by Amy E. Buttell
When you're just starting out in the workforce, retirement seems like a million years away. Besides, you likely have student loans to pay off and maybe a car loan. And odds are, you aren't making a great salary in your first job, if you've even got a job following graduation.
Still, compounding is your ally in retirement savings, so the earlier you start saving, the better. When you begin retirement planning in your 20s and 30s, those dollars have years to grow and are potentially much more valuable than dollars you save in your 50s and 60s -- though any savings helps.
It's important to establish good savings habits when you're young, even though you're likely on a tight budget, says Joe Jennings, investment director for PNC Wealth Management in Baltimore.
1. Budget Carefully When Looking For Work
It's not really possible to start a retirement savings fund when you're going out on interviews and looking for a job. But there are ways to cultivate a low-spending mindset to prepare for saving for retirement once you do get a job.
"Living with your parents while you look for a job, and even after you get one, can help you save money, more than if you were living on your own," says John Corn, CPA, a financial planner with Buckingham Asset Management in St. Louis. You can save up for a deposit on an apartment or begin to accumulate an emergency fund to see you through unexpected expenses like car repairs.
Even if living with your parents isn't an option, you can minimize your expenses by living with roommates, deferring any student loan payments for as long as possible and choosing inexpensive entertainment options.
2. New Jobs Bring Income, More Expenses
Once you've landed your first job, you may need to move, buy some new clothes for work and reorganize your finances. One key aspect of moving into this new phase of life is budgeting, Corn says.
"Every young person needs a budget," he says. "You need to understand what's coming in, net of taxes each month, and what's going out to pay your benefits. Then you have rent, utilities and all the other expenses, like student loan payments."
You can use free budget software at websites such as Mint.com to help you track your income and expenses and set goals. "Your first expense should be to pay yourself, especially to establish an emergency fund in case you lose your job," he says. "You can also save for short- or intermediate-term goals like a new car."
Retirement planning should also be a priority.
3. Invest in Company Retirement Plan
When you start your new job, you'll be given materials about your company's retirement plan, if it offers one. Most companies offer a 401(k) or 403(b) plan where you contribute a percentage of your earnings and, in many cases, the company matches a percentage of those earnings.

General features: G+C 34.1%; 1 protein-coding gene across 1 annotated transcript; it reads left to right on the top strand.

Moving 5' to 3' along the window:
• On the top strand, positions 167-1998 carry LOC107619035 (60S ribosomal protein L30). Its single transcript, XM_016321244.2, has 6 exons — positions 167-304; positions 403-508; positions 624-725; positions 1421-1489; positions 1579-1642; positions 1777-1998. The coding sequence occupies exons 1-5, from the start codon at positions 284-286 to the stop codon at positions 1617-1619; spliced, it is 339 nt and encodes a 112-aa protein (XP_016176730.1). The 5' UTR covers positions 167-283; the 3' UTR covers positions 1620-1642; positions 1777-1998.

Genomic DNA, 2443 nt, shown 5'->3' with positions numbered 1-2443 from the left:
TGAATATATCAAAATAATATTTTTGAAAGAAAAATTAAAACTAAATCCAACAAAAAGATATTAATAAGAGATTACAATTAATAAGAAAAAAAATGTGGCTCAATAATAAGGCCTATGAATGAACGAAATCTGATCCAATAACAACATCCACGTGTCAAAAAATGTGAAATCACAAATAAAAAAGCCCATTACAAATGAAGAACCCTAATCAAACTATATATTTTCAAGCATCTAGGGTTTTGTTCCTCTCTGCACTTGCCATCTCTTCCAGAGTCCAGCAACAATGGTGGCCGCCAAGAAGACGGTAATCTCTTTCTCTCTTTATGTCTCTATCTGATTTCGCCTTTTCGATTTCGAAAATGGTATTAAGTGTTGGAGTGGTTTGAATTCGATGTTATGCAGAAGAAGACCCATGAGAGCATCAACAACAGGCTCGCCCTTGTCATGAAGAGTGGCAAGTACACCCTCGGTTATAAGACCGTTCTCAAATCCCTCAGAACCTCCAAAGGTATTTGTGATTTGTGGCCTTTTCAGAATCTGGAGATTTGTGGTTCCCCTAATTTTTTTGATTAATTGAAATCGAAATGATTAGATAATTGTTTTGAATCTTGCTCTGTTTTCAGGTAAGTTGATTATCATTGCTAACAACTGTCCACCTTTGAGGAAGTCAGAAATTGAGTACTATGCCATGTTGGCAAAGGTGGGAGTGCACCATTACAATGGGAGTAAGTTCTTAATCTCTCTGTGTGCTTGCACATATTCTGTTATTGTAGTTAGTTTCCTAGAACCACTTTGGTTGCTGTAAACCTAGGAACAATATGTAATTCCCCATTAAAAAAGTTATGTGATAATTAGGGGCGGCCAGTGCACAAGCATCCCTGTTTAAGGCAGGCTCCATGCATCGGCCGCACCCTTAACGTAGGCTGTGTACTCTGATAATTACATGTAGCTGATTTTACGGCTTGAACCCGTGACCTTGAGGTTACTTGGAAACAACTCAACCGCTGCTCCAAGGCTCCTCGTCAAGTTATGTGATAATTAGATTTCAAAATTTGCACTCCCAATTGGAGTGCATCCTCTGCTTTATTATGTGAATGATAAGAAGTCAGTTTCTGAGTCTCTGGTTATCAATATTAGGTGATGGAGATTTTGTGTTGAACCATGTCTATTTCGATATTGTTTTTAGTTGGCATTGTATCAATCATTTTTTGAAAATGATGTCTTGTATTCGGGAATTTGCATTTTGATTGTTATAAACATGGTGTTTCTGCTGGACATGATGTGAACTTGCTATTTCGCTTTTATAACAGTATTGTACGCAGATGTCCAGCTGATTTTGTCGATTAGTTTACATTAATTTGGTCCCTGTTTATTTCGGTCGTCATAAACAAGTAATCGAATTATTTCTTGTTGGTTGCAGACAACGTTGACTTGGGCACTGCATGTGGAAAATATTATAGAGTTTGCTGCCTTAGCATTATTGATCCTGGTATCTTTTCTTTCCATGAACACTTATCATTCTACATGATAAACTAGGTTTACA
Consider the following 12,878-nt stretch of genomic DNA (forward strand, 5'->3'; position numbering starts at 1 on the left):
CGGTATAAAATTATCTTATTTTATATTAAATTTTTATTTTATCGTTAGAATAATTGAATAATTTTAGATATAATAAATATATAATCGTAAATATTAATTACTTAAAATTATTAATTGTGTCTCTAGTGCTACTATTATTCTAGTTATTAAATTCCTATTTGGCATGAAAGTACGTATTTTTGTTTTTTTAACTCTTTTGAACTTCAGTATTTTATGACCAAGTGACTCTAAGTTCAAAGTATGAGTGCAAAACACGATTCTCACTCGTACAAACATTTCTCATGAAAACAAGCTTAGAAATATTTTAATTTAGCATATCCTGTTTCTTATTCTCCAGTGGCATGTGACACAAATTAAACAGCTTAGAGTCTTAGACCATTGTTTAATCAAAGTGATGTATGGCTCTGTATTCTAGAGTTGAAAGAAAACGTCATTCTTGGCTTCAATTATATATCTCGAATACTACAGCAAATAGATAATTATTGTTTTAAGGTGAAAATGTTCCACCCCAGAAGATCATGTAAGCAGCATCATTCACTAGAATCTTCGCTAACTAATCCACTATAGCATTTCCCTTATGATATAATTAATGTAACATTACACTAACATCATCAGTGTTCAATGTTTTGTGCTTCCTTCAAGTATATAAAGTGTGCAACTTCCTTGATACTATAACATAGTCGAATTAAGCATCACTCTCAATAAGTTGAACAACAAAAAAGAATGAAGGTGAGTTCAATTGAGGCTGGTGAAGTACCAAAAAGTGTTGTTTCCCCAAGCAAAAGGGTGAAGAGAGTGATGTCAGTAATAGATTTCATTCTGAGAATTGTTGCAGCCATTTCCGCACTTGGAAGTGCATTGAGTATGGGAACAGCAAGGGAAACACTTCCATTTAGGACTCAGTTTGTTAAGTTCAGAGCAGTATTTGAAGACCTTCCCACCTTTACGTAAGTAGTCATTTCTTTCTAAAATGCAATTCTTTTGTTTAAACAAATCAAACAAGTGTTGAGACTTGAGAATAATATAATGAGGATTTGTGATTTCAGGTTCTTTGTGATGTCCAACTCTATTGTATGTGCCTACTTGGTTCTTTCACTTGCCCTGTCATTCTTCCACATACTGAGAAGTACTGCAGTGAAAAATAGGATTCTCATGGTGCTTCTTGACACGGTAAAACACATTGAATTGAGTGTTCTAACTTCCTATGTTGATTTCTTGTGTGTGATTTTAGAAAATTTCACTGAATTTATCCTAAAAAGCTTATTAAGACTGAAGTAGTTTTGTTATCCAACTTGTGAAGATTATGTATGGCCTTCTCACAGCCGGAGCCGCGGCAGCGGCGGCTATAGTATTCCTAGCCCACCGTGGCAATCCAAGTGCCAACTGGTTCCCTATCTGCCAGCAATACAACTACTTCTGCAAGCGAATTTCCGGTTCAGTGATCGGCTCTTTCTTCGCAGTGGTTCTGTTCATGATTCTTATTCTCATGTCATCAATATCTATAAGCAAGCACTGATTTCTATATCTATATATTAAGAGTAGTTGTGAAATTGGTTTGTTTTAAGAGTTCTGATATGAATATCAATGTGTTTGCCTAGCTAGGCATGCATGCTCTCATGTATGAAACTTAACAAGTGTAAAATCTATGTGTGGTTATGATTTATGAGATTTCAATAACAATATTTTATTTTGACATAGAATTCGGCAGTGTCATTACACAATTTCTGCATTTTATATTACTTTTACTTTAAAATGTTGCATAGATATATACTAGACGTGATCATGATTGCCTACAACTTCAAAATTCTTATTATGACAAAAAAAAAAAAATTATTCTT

"Make sure you aren't just investing your money, that you are also investing your time," Jennings says. "Do some research on your investing options. If there is a match to the 401(k) plan, you want to invest enough so that you get the company match. It's free money; don't leave that on the table."
4. Family Life Brings Financial Opportunities, Challenges
When you get married, you need to reach some common ground with your new spouse about saving and spending. With more income, you have the opportunity to save more for retirement by contributing to two retirement plans.
You also need to know what financial issues and baggage you and your spouse may bring into the marriage. "You want to understand what that person's credit history has been like and what their credit score is," says Corn. "You want to get a picture of what each of your assets and debts are, too, so you know where you stand in terms of your ability as a couple to buy a new car or a house."
As your family grows with the addition of a child or two, the challenges increase. You need to balance the need to continue to save for retirement with establishing and building a college fund. No matter how important it is for you to help your child out with college, don't skimp on your retirement savings. You can't borrow to pay for your retirement, but your child can borrow to pay for college.
5. Boost Savings as Earnings Increase
As you move up the career ladder, it's important to continue to boost your retirement savings with your salary increases. "If you've maxed out your 401(k) plan, you can contribute to a Roth IRA or open a brokerage account and dollar cost average into a diversified mutual fund with $100 a month," Corn says.
And don't ignore that emergency fund. As your family grows and your expenses increase, you'll need to keep adding to your emergency fund. "Generally, we recommend that you keep six months of living expenses in an emergency fund, but with unemployment still pretty high, it makes sense to save from nine months to a year's (worth) of expenses," says Jennings.
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